The steering committee recognises that the election of Jeremy Corbyn as Labour leader on an anti-austerity platform has changed the political situation compared to the first five years of TUSC’s existence and that this effects how our coalition will approach the May polls.

Although the big majority of Labour councillors did not support Jeremy for leader, TUSC’s local election platform, Build on Jeremy Corbyn’s Anti-Austerity Call – A Councillors’ Revolt Could Stop the Tory cuts! (see http://tusc.org.uk/policy.php) is clear that “TUSC will work with any Labour councillor who backs the call to refuse to implement the cuts”. There will not be TUSC candidates standing against councillors who vote against cuts in the council chamber.

Clearly ‘Trade Union Momentum’ is not the same as Momentum. 

This should be made clear.

TUSC intends sending out ultimatums to Labour candidates. No doubt on the strength of their 2015 0.1% General Election vote.

That is their right.

But this is not the kind of activity that a group which wishes to change, through democratic persuasion, through Labour structures, the party’s policies and culture, should tolerate.

Written by Andrew Coates

February 8, 2016 at 11:49 am

Galloway: Labour Ought to Beg Me to Return.

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Site of Galloway’s Christmas Dinner Fundraiser.

After his successful London Mayor campaign launch  George Galloway is looking to the political future.

George Galloway interview: Labour should be begging me to return.

Reports Politics Co.UK.

Newshound Robert McGregor trackled the retiring figure down.

Here are some of the highlights.

“Galloway commented earlier this year about the possibility of re-joining the Labour Party if Corbyn won. Has it been discussed?”

Jeremy has been my friend and comrade for over 30 years,” he replies. “In fact most videos of my speeches have him sitting next to me. I know the media keep asking him about this subject and I know why he has difficulties answering it – he has enough problems with remaining Blairites without opening a new front over me. Although some Blairites like John McTernan and Jim Murphy I’m sure would encourage Corbyn to go for it. On the other side, Ken Livingstone recently went on the record in support of my re-admission to the Labour party. But my position remains the same; the Labour party should rescind my unjust war-time expulsion, opposed at the time by Mr Foot, Mr Benn and of course Jeremy Corbyn”

In this context the Great Man talks of a possible opening to Scottish Labour.

The interviewer one  Robert McGregor comments, “It would be foolish for Scottish Labour not to at least consider a Galloway comeback.

Galloway concedes that he couldn’t return to Scottish Labour and fight London Labour for the mayoralty at the same time. “But time is short to do anything about that. My London campaign is moving up the gears….”

The campaign promises to be a tough one, with Galloway already scoring a significant 0,1% in opinion polls.

Embedded image permalink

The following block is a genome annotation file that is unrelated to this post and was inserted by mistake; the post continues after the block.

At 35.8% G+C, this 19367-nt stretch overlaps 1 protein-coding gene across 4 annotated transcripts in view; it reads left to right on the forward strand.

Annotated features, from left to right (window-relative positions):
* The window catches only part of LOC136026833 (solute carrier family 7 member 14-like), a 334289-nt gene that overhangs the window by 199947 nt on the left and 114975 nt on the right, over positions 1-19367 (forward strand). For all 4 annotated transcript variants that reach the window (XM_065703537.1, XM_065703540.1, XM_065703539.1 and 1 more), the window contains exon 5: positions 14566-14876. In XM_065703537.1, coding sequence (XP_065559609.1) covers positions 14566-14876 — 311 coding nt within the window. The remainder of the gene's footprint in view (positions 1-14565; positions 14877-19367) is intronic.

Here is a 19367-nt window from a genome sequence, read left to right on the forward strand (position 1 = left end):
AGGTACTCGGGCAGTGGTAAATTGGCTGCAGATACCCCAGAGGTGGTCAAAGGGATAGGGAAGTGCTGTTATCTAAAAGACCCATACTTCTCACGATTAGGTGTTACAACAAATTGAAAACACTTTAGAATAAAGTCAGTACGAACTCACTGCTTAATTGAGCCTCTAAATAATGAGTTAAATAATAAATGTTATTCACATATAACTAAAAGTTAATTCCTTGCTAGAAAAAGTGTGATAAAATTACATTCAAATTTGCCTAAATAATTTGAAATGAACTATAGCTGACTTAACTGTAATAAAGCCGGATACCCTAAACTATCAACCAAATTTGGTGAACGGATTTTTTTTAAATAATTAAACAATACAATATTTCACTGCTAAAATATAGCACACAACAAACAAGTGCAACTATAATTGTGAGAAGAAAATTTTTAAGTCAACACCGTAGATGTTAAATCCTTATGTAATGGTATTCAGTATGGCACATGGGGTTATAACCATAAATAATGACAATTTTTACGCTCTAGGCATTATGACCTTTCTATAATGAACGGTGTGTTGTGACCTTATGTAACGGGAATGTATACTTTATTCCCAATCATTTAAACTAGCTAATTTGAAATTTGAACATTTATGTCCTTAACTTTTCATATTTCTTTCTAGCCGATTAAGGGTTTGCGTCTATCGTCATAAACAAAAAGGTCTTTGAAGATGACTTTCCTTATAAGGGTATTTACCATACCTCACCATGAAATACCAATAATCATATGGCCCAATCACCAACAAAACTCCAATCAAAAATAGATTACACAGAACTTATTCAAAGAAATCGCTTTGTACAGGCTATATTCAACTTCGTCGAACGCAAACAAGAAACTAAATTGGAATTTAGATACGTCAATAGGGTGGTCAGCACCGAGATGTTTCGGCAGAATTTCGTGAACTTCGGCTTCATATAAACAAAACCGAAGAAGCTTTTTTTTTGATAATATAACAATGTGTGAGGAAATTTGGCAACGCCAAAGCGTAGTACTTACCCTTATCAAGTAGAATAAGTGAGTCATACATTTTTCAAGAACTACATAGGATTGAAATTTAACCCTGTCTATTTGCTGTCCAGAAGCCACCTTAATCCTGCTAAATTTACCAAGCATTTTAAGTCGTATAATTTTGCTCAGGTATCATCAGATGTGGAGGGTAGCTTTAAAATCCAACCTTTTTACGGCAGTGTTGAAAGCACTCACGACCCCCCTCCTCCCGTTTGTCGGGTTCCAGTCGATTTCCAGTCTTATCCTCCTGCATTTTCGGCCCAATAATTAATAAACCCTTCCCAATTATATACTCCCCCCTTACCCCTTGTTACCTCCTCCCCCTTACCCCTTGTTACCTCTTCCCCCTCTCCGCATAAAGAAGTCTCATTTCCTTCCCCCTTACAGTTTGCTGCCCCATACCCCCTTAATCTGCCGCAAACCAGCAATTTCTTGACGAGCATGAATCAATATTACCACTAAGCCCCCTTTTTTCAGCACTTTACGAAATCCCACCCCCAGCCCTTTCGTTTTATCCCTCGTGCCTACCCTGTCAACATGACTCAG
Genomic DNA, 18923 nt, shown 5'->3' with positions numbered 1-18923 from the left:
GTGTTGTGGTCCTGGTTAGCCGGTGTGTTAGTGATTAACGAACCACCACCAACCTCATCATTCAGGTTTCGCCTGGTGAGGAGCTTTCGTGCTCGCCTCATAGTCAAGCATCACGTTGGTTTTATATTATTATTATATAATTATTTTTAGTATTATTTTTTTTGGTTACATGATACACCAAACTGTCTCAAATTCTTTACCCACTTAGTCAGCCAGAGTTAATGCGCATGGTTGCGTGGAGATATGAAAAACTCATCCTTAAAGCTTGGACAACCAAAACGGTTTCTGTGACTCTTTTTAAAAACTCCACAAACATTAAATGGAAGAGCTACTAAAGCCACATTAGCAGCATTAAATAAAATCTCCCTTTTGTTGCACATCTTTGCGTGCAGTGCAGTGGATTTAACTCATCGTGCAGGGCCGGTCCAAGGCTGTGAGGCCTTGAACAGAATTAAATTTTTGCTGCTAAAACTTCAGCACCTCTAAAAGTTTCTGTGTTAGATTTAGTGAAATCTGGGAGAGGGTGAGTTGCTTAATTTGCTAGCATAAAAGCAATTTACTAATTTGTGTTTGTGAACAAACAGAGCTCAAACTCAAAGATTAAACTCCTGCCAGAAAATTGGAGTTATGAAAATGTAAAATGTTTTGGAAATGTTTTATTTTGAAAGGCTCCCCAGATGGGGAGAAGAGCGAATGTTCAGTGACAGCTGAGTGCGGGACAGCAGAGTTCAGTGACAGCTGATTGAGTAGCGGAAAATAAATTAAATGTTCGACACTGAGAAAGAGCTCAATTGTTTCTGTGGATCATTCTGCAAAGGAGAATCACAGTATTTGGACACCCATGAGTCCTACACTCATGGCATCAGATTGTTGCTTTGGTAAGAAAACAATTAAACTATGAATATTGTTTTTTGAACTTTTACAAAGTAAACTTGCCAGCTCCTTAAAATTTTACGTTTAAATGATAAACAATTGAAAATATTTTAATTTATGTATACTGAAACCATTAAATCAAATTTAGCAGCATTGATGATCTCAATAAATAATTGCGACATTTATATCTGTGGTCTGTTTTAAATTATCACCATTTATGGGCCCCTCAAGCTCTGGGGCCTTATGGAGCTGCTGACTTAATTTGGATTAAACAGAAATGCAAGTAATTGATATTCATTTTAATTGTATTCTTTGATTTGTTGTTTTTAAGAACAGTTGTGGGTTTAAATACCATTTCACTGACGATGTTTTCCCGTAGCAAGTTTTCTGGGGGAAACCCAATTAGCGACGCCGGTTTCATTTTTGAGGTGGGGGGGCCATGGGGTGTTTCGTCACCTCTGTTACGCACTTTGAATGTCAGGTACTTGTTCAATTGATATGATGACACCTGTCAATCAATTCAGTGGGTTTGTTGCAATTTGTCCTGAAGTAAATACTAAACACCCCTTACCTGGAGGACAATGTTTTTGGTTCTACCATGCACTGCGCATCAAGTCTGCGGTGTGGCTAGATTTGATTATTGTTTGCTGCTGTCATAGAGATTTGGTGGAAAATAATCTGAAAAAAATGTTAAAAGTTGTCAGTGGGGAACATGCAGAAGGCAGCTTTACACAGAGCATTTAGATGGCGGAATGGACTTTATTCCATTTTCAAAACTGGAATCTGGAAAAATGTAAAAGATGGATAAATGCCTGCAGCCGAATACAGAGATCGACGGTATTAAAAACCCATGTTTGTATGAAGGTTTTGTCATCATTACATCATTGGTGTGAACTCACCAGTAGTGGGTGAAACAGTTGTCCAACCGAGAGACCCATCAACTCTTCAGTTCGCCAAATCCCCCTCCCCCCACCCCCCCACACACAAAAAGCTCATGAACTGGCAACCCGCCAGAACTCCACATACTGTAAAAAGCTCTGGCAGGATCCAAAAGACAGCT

Two Horse Race.

Written by Andrew Coates

January 13, 2016 at 4:37 pm

Birmingham Trojan Horse Inquiry: Headteacher Jahangir Akbar receives life ban for inflicting religious intolerance on pupils.

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Shame of devout Islamic Headmaster who tried to enforce his religion on state school.

Trojan horse headteacher receives lifetime ban for professional misconduct.

Reports the Guardian.

Jahangir Akbar, formerly of Oldknow academy in Birmingham, removed sex education from curriculum and banned celebration of Christmas and Diwali.

A headteacher who was accused of misconduct in the so-called Trojan horse scandal in Birmingham has been banned indefinitely from teaching after being found guilty of professional misconduct.

Jahangir Akbar, who was the acting headteacher of Oldknow academy in Small Heath, Birmingham, was found by a disciplinary hearing to have “failed to uphold public trust in the profession and maintain high standards of ethics and behaviours”. Investigators said he allowed an undue amount of religious influence on the education of pupils at his school.

The Birmingham Post reports however this,

The former headteacher of a Trojan Horse-linked school in Birmingham has been handed an “indefinite” teaching ban – but could be back in the classroom in five years time.

Jahangir Akbar , the former acting principal of Oldknow Academy in Small Heath, was last month found guilty of professional misconduct following a hearing by the government-run National College for Teaching & Leadership (NCTL).

Now the Department for Education has revealed the 38-year-old has become the first teacher in Britain to be sanctioned for allowing an “undue amount of religious influence” on pupils’ education.

One has little doubt that the kind of person in the NUT who backed this creature will come up with an explanation….

Written by Andrew Coates

January 5, 2016 at 4:28 pm

George Galloway, Posadist, “Every terrorist will be shot down dead, and if I can, I will pull the trigger myself from my Sputnik.”